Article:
Maybe I’m wrong.Read the rest if you need to laugh a little more. It's quite possible Shrum may be more out of touch than even the current occupant of the White House.
In fact, maybe I’m really, really wrong, which is the reaction I hear when I dare even to broach this notion to commentators and political strategists in both parties. So let me state it plainly: I now think the Democrats will hold the Congress—yes, the House as well as the Senate—and turn back high profile Republican challengers in California and elsewhere.
The GOP strategy of “no” worked to slow the recovery, stoke fears about fictions like death panels in the health reform bill, and persuade voters to strike out in frustration against Democrats. The trend peaked in August, a month Democrats probably wish they could abolish given the dog days they suffered then, in 2009 as well as 2010.
But with the onset of autumn, there are signs that the Republican tide is receding. Karl Rove would understand – the same dynamic was the key to George W. Bush’s narrow re-election in 2004, when the GOP base showed up to vote in numbers that defied the polling models. This time, it’s the Democratic base that’s stirring—and finally engaging—and the survey research is registering the shift. In the new NBC/Wall Street Journal poll, the Republican advantage in the ballot for Congress has declined from nine points to three. The explanation: African-Americans and Hispanics are re-entering the likely electorate.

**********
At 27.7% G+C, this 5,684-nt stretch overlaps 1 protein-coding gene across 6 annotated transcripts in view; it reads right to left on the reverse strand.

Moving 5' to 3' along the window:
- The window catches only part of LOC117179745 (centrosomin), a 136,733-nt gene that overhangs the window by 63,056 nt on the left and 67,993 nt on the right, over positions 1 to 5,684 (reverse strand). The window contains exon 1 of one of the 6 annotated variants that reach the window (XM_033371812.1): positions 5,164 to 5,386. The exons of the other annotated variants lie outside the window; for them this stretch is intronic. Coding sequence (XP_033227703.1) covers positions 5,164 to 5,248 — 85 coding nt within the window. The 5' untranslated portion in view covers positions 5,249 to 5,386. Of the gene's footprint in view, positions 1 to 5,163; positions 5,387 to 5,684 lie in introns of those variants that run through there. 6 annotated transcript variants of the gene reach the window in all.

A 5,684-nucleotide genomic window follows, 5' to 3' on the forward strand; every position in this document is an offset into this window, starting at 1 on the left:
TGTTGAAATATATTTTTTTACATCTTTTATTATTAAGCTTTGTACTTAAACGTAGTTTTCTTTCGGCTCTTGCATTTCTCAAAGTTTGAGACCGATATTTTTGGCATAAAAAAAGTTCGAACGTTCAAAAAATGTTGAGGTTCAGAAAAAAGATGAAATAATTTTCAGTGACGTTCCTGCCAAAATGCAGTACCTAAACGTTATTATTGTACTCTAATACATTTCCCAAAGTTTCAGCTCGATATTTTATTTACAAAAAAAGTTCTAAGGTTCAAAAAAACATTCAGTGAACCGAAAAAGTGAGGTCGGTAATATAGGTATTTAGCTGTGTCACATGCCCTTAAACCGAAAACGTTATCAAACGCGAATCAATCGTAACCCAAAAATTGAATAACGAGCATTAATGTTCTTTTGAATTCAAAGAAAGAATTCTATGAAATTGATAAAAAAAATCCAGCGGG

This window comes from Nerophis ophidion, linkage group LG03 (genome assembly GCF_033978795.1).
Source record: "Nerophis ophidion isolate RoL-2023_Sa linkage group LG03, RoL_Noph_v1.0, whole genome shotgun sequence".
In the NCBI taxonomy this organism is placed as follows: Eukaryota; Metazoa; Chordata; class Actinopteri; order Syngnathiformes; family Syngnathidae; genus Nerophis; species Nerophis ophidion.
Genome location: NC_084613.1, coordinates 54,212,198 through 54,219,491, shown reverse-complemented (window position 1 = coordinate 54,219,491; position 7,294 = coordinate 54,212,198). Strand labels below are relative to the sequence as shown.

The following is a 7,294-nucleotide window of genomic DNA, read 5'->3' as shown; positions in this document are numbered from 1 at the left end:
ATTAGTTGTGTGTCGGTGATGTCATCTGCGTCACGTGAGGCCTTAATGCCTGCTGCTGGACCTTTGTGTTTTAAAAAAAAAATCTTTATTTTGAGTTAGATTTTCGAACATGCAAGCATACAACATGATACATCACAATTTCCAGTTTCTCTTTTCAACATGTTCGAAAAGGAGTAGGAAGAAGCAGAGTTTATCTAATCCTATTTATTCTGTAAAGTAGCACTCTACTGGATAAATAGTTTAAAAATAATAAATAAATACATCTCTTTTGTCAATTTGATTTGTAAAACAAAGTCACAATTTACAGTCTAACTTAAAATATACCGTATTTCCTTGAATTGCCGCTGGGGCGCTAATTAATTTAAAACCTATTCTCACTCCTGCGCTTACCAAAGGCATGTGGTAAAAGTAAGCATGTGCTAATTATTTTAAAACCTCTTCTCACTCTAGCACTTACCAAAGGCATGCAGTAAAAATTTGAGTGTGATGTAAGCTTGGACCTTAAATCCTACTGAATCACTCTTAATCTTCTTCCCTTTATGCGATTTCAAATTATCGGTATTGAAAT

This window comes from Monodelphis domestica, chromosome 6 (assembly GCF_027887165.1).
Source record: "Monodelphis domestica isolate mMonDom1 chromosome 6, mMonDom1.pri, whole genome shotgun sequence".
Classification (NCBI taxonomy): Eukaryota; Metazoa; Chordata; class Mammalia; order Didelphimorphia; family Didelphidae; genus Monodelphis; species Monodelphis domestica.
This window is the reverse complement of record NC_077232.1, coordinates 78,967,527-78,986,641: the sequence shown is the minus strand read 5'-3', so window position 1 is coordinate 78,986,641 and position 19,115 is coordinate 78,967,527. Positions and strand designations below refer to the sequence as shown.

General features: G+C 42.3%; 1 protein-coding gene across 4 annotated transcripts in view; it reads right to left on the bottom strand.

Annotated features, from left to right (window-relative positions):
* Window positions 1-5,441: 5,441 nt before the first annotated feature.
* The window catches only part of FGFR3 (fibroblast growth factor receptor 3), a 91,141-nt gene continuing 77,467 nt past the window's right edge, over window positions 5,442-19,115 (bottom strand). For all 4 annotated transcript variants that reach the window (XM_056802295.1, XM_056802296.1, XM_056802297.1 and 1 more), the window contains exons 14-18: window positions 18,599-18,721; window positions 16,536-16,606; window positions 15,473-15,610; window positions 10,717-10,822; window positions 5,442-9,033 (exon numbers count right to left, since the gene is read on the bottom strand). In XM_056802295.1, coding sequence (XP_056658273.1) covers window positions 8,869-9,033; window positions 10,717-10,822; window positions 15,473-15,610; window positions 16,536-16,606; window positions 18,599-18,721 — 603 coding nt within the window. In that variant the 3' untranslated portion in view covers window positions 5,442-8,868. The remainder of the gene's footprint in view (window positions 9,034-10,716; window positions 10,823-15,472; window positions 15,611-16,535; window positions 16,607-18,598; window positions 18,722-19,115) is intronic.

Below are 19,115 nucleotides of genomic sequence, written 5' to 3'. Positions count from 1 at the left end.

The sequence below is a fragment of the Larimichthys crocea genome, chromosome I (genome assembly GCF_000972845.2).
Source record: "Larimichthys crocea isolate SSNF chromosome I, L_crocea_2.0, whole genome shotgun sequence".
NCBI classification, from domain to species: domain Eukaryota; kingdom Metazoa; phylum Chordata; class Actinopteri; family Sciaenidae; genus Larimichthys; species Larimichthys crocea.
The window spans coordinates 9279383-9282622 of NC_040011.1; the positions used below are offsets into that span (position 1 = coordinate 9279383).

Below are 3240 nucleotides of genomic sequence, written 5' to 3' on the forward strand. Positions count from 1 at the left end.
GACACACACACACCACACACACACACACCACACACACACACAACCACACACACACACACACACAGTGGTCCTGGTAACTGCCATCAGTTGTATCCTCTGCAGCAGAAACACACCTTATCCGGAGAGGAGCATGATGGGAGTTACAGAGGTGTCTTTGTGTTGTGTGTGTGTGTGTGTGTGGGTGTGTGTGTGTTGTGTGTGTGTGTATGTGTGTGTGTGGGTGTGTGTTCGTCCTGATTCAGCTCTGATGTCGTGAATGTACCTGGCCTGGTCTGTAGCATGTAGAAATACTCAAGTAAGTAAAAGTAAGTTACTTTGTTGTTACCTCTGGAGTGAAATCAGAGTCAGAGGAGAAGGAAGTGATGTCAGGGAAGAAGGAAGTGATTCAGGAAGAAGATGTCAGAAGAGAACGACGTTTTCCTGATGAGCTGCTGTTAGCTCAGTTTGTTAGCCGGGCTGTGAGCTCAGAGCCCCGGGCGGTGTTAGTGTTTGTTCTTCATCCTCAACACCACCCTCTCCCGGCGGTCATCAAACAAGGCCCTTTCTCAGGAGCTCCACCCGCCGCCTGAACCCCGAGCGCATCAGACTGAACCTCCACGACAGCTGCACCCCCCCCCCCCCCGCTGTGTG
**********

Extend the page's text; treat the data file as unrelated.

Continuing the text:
Larwyn's Linx: The Press is the Enemy
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